I learned about Robert Browning’s paired poems Meeting at Night and Parting at Morning in 11th grade with Mrs Braswell. This morning, all these years later, their titles echoed in my head because – for the first time ever – both Andre and I had to leave the house before our children left for school. In fact, we would both be gone before the older child woke up. They had to get up, get ready and get to school entirely on their own.
At any rate, when the titles of these poems ran through my mind this morning, I wasn’t thinking about 11th grade or Mrs Braswell: I was thinking about my kids. Today, for the first time ever, both Andre and I had to leave for work before the children left for school – which meant we also had to leave earlier than we normally do – which meant we all had to be on our A game.
Last night, we packed lunches, checked breakfast provisions, laid out clothes. This morning, Andre was gone before I even woke up. Half an hour later, I was up, getting ready. I gathered my things, then kissed Mr. 11 awake, told him to brush his teeth & hair, remember his lunch and make sure Mr. 13 woke up in time for school. Then I left.
We’ve left them alone in the evenings plenty of times with (almost) no qualms, but somehow this was different. Would Mr. 11 actually comb his hair? Would his brother wake up? Would either of them eat breakfast? Would they remember their lunches? Leave on time? Lock the door? These questions would remain unanswered until I got back from work. Would they let themselves in after school? What if Mr. 11 lost his key? Would they feed the cats? Would they feed themselves?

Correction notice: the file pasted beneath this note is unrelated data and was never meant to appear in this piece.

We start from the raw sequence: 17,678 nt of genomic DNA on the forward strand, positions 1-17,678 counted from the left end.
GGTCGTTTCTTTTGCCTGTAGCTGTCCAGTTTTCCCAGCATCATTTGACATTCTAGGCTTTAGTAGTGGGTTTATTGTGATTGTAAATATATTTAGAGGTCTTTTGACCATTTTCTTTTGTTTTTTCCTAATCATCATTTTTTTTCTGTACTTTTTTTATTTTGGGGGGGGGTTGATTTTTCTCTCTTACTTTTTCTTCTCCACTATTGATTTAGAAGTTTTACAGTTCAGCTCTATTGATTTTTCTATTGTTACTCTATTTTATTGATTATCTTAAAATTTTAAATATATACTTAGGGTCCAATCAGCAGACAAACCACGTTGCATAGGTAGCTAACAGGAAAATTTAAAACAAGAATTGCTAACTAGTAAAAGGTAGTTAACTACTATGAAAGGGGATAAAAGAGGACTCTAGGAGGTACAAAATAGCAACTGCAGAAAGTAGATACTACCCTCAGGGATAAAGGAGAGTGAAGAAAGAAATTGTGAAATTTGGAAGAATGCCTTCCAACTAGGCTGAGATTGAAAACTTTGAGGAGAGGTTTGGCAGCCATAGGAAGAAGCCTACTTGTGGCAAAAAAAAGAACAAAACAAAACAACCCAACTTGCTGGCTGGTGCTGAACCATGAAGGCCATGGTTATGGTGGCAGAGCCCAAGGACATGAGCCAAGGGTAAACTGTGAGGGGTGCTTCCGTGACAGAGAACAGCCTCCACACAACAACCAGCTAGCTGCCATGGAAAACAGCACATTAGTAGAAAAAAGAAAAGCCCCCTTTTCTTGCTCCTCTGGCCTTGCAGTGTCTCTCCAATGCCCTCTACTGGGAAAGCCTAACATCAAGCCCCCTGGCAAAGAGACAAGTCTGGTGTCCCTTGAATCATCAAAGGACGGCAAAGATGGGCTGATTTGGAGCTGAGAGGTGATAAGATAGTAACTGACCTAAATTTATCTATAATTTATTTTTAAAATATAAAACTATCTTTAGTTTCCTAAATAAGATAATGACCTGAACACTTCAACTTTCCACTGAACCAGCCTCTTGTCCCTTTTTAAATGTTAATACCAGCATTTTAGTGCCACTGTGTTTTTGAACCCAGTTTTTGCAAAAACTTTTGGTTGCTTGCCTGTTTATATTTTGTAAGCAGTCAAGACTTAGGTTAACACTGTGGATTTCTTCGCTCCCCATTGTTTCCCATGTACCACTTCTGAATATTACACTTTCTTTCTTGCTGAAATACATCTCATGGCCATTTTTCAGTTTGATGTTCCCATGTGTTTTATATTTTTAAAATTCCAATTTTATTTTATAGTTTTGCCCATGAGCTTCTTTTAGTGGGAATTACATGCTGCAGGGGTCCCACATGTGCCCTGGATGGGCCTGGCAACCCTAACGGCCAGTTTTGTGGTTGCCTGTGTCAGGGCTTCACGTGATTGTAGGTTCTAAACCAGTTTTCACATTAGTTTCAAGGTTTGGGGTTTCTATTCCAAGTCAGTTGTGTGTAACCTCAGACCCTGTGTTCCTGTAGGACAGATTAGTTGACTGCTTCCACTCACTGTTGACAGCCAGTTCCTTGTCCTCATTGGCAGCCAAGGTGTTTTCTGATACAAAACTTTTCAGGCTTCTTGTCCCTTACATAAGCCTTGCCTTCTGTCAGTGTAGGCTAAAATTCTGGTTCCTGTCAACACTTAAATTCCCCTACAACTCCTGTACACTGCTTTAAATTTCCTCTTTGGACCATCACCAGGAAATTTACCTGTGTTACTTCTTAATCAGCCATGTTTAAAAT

I vowed to go home right after my classes ended, just in case, but a teacher in my department was having a very bad day, and I stayed to help them calm down. The kids had another 45 minutes alone.
As I finally gathered my things, I realized that I hadn’t worried about my children at all during the conversation: I’d been focused on the problem at hand. And when I walked in the door, I knew immediately that everything was fine. Mr. 11 had remembered his tutoring session; Mr. 13 was doing his homework. All the keys were where they were supposed to be. The kitchen counter provided evidence that they had eaten (if not tidied up).
And just like that, we’ve passed another milestone. Over dinner, it was clear that they were tickled at this new bit of independence – Mr. 11 says I should tell you that I was too worried and they were awesome. He’s not wrong.
To be fair to their nervous mother, they did forget to feed the cats.